December 8, 2022

The Self-Directed IRA/Solo 401(k) Tax Trap

By Christopher Granucci, CPA, Senior Manager, Tax & Business Services

The Self-Directed IRA/Solo 401(k) Tax Trap Nonprofit & Social Sector

Individual Retirement Accounts (IRAs) are a viable investment vehicle for many. Not only do they provide alternate investment options to help individuals diversify their retirement portfolios, but they can also be more flexible than an employer-sponsored retirement plan.

Most people are familiar with the two most common IRA choices: the traditional IRA, to which contributions are made with pre-tax funds, and the Roth IRA, to which contributions are made with post-tax funds. Both are typically easy to execute and an attractive part of a retirement planning strategy.

A third option, one that is perhaps not as well known, is the self-directed IRA, also known as the solo 401(k) plan—a retirement account designed for businesses that solely employ the owner, their spouse, and their business partners. Though it may take a bit more effort by the account holder, it generally allows investors to be more hands-on with their investment options, typically costs investors less in fees, and provides more control over what is invested in.

What most investors do not realize, however, is that there is a potential tax compliance pitfall associated with self-directed IRAs – the requirement to file a Form 990-T.

Form 990-T is the Exempt Organization Business Income Tax Return. Typically, this form is used by a tax-exempt organization to report Unrelated Business Income, which is income earned from sources unrelated to the organization’s charitable purpose. So why is an IRA account holder (an individual) required to file this same form?

While a self-directed IRA may not be a charitable organization, it is subject to IRC Sec. 408(a), which defines the term Individual Retirement Account. This is one of many code sections that has interplay with Form 990-T.

If a self-directed IRA invests in a pass-through entity (a partnership or S-corporation), it will receive a Schedule K-1 showing its share of distributable income from that investment. If gross income on Schedule K-1 equals $1,000 or more, the IRA is deemed to be receiving trade or business income.

An IRA is meant to generate investment income, not trade or business income. Therefore, to prevent taxpayers from using an IRA as a tax-shelter, the IRS imposes tax on any IRA income unrelated to the purpose of an IRA. This is where Form 990-T comes in.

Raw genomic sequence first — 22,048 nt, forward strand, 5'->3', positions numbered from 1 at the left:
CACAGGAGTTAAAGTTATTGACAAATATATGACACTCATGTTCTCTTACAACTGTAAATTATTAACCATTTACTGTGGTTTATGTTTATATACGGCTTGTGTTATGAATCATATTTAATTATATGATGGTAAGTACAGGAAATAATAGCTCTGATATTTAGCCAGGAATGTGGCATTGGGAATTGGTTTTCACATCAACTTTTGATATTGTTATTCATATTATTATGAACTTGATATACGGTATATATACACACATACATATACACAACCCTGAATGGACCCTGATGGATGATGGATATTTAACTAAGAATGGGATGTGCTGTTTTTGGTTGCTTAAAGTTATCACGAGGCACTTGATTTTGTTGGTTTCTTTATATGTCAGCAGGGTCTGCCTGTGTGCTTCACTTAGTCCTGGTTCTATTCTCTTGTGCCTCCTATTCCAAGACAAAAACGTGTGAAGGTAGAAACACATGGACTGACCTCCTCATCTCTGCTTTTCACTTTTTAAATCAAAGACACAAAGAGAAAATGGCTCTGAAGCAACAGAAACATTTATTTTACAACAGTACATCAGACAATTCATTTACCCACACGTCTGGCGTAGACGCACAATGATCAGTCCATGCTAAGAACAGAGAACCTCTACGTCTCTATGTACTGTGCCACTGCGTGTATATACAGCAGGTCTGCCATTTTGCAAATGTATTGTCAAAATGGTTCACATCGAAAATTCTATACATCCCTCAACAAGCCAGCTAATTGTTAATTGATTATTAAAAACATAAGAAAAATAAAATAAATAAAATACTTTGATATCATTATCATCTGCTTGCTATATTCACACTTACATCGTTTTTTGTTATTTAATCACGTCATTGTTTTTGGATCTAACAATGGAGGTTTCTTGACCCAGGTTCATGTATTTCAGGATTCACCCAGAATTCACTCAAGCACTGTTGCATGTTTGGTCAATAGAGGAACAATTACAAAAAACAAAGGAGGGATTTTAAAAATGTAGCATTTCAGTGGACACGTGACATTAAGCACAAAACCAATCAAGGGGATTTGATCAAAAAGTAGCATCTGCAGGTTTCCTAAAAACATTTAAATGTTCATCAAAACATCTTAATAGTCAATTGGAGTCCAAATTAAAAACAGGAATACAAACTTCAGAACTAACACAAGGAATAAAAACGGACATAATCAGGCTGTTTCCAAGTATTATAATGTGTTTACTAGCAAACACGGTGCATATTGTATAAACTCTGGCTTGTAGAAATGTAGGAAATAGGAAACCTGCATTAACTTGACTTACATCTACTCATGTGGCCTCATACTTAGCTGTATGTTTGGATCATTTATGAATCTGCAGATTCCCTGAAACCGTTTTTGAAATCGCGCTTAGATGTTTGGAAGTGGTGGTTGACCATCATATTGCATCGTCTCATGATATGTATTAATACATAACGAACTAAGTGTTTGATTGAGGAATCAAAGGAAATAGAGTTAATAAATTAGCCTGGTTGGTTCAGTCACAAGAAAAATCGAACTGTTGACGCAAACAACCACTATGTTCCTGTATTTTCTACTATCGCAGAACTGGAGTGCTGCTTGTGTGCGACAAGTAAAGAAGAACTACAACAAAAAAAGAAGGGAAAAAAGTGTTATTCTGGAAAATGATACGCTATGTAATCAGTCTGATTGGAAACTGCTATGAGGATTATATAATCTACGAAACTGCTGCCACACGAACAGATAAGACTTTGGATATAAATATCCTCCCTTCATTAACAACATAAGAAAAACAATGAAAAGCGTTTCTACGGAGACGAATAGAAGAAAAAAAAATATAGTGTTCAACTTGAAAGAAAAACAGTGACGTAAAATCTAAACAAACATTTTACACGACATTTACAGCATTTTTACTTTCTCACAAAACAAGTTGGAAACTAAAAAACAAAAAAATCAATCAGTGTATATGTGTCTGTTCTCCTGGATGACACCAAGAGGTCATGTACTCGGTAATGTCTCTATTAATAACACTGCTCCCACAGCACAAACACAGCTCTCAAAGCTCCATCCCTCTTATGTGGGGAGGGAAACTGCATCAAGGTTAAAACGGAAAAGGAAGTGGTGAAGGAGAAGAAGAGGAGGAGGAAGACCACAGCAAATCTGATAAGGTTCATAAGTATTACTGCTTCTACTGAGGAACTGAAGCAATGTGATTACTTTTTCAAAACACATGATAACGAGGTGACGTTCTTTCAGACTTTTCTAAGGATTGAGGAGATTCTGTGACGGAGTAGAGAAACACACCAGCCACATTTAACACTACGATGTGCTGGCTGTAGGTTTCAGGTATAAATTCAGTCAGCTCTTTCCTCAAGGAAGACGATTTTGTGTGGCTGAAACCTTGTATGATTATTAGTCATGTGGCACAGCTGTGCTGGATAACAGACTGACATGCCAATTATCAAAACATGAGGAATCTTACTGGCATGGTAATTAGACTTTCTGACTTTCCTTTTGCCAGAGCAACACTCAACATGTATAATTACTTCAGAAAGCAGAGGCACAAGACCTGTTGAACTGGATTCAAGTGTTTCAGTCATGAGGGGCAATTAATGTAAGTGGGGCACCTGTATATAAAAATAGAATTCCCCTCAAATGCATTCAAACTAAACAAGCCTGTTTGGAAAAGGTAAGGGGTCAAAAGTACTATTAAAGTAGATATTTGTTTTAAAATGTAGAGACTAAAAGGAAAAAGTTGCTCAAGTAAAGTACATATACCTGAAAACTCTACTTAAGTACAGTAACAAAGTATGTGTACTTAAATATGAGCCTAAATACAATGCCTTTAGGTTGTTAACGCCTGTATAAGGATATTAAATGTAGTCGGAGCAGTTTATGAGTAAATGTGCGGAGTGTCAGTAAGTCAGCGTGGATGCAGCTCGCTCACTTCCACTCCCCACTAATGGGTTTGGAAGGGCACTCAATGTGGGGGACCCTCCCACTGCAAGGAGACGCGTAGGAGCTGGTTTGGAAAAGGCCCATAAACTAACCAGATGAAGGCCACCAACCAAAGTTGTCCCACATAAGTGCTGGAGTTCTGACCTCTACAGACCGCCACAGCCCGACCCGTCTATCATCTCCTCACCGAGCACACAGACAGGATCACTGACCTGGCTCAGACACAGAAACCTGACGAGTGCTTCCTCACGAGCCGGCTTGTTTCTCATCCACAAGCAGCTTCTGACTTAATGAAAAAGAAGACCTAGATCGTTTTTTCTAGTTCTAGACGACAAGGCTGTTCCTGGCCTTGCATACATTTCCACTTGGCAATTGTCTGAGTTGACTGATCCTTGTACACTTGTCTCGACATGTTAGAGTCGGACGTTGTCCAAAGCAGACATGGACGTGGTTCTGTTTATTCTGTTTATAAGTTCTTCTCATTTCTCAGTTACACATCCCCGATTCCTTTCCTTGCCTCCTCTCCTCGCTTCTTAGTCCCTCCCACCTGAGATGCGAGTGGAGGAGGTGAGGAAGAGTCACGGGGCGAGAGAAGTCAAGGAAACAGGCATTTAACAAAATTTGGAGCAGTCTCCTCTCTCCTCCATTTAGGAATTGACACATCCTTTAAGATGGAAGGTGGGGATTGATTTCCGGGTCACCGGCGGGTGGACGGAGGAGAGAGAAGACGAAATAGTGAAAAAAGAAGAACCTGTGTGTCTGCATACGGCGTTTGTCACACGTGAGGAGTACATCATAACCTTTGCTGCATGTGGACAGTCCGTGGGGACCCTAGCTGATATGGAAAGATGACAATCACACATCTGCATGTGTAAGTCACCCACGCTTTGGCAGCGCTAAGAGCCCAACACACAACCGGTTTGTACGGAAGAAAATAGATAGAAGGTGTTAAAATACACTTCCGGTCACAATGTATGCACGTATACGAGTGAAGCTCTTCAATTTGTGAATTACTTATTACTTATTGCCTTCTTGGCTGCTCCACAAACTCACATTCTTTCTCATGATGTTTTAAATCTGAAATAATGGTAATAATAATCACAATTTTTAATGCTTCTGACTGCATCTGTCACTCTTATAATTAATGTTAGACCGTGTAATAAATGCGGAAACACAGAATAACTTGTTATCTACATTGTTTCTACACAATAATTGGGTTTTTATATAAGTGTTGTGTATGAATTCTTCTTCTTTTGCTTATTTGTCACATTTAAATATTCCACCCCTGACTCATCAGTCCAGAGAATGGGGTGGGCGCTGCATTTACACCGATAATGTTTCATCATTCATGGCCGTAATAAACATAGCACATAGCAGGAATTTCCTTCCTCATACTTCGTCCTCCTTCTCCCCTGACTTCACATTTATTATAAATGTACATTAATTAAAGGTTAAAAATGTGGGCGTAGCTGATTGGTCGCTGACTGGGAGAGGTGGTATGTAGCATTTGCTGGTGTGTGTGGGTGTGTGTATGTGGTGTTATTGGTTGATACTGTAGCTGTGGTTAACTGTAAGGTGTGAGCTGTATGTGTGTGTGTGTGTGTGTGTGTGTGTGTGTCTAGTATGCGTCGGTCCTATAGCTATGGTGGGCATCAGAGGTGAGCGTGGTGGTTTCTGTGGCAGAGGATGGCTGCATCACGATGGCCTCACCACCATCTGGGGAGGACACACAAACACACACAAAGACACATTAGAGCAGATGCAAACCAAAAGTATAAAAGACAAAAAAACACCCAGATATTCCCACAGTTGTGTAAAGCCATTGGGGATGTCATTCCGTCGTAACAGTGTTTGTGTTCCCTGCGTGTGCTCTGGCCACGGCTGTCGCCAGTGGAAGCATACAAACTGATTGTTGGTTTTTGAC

Many investors do not realize that if they invest in a pass-through entity through their self-directed IRA, they are likely creating this tax filing requirement for themselves. Moreover, Form 990-T must be filed by April 15, the same as federal income tax filing Form 1040. Investors may be unaware of this filing requirement until the IRS sends a notice indicating they are delinquent in paying the tax, along with penalties and interest for failure to file and/or pay.

There is a safety net for some investors: In many cases, the custodian of the IRA account, typically a brokerage, will file the form on behalf of the account holder. This creates some additional considerations.

First, ensure that your broker is filing the Form 990-T, if required. If they do not, you, as the accountholder, will be responsible for getting this done.

Second, plan for where the cash to pay the tax is going to come from, and the associated implications. If your IRA only contains the pass-through entity investment and no cash with which to pay the tax, how will the tax be paid?

The options are either for a portion of the investment to be liquidated to create the cash, or for the accountholder to pay in the cash from an outside source. Liquidating a portion of the investment may not be desirable if an accountholder wishes to preserve their investment.

If the investor pays in cash from an outside account, there is a third potential pitfall: the payment would likely be deemed an IRA contribution by the IRS. Beginning in 2023, IRA contributions are limited by the IRS to $6,500 per year; $7,500 per year if the accountholder is 50 years old or older. If an investor exceeds the contribution limit, they may be subject to additional tax on the excess contribution. If an investor has already maxed out their IRA contribution for the year, this is likely to be the case.

If you have a self-directed IRA or solo 401(c) plan and think this circumstance may apply to you, consult your Marcum professional.

For additional information on the IRS 990-T disclosure, please reference our recently published article.